Oliver Cross: How high is an elephant’s eye, exactly?

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THIS week, being on my own and the day being sunny, and having failed to notice the severe weather warning, I found myself singing (all together now):

There’s a bright golden haze on the meadow,

There’s a bright golden haze on the meadow,

And the corn is as high as an elephant’s eye…

At which point I had to stop because I realised that I do not know how high an elephant’s eye is (about 7ft or 2.1336m I’d guess, but I would need check that with an elephant), nor how high the corn – or, in English terms, maize – would have to be to create such an optimistic outlook.

Furthermore, I don’t know how the great songwriter Oscar Hammerstein II came up with such an unhelpful lyric. He spent all his life around the theatre and entertainment world of New York, so although he may have seen an elephant in a show, it’s unlikely he ever saw corn on a prairie and virtually impossible that he saw a prairie and an elephant at the same time, so his height judgments are, to say the least, questionable.

(Diversion: Hammerstein’s father, called, as you might expect, Oscar Hammerstein I, was a vaudeville producer who apparently invented the custard-pie-in-the-face routine, which would be one heck of a legacy to have on your conscience).

Anyway, I do think Hammerstein II slipped a little with that elephant’s eye line, although the rest of the song – from my favourite musical, Oklahoma! – is as witty, evocative and playful as you’d expect:

All the cattle are standin’ like statues,

All the cattle are standin’ like statues,

They don’t turn their heads as they see me ride by,

But a little brown maverick is winkin’ her eye.

I also like the later line ‘The breeze is so busy it don’t miss a tree’ which struck me as particularly topical this week, as I smashed my head against a blown-down branch.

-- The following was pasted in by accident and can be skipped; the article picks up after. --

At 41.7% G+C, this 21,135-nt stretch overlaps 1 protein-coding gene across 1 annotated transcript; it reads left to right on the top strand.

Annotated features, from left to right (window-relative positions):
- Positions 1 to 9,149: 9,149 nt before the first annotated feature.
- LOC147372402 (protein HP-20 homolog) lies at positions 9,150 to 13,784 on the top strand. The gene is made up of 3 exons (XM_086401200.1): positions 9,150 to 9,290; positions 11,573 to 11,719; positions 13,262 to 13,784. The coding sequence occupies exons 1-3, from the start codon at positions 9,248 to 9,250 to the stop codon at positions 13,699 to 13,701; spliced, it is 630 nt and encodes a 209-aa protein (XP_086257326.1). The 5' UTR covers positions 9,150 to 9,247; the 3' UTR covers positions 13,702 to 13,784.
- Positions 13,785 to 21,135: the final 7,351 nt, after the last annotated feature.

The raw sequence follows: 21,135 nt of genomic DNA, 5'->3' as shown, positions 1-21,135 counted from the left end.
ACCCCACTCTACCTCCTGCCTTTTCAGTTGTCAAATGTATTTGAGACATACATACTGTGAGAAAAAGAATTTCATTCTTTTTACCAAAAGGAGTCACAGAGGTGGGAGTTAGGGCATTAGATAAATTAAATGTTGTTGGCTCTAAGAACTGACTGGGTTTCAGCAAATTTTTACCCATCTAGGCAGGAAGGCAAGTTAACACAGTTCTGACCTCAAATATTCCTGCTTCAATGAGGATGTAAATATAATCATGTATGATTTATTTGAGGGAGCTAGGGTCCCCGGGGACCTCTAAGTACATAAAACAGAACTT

Another song from Oklahoma! that creates a difficulty concerns Ado Annie’s dilemma:

I’m just a girl who cain’t say no, I’m in a terrible fix I always say ‘come on, let’s go!’ Jist when I orta say nix

Clearly, if Oklahoma! had not been around for long enough to be mistaken for a cuddly classic, the Daily Mail and other guardians of the nation’s morality would be baying for Hammerstein’s liver on a plate, it being the most terrible outrage imaginable to ‘send out the wrong message’, which Ado was certainly doing.

This is also what Ken Clarke apparently did last week with his views on sentencing policy and (tangentially, although you wouldn’t think so) rape. The words ‘sending out the wrong message’ are the swiftest way to kill any intelligent debate stone dead.

They are why we can’t discuss, except in private so the Daily Mail and its bullying pals can’t hear, the alarming scale and evident uselessness of Britain’s prison system, nor any view of drugs which doesn’t involve locking even more people up, nor any suggestion that the our habit of getting involved in lethal adventures abroad might be worth questioning. Do anything you like, just don’t send out the wrong message, right?

Actress Paula Williamson who appeared on TV this week talking about her engagement to prisoner Charles Bronson.

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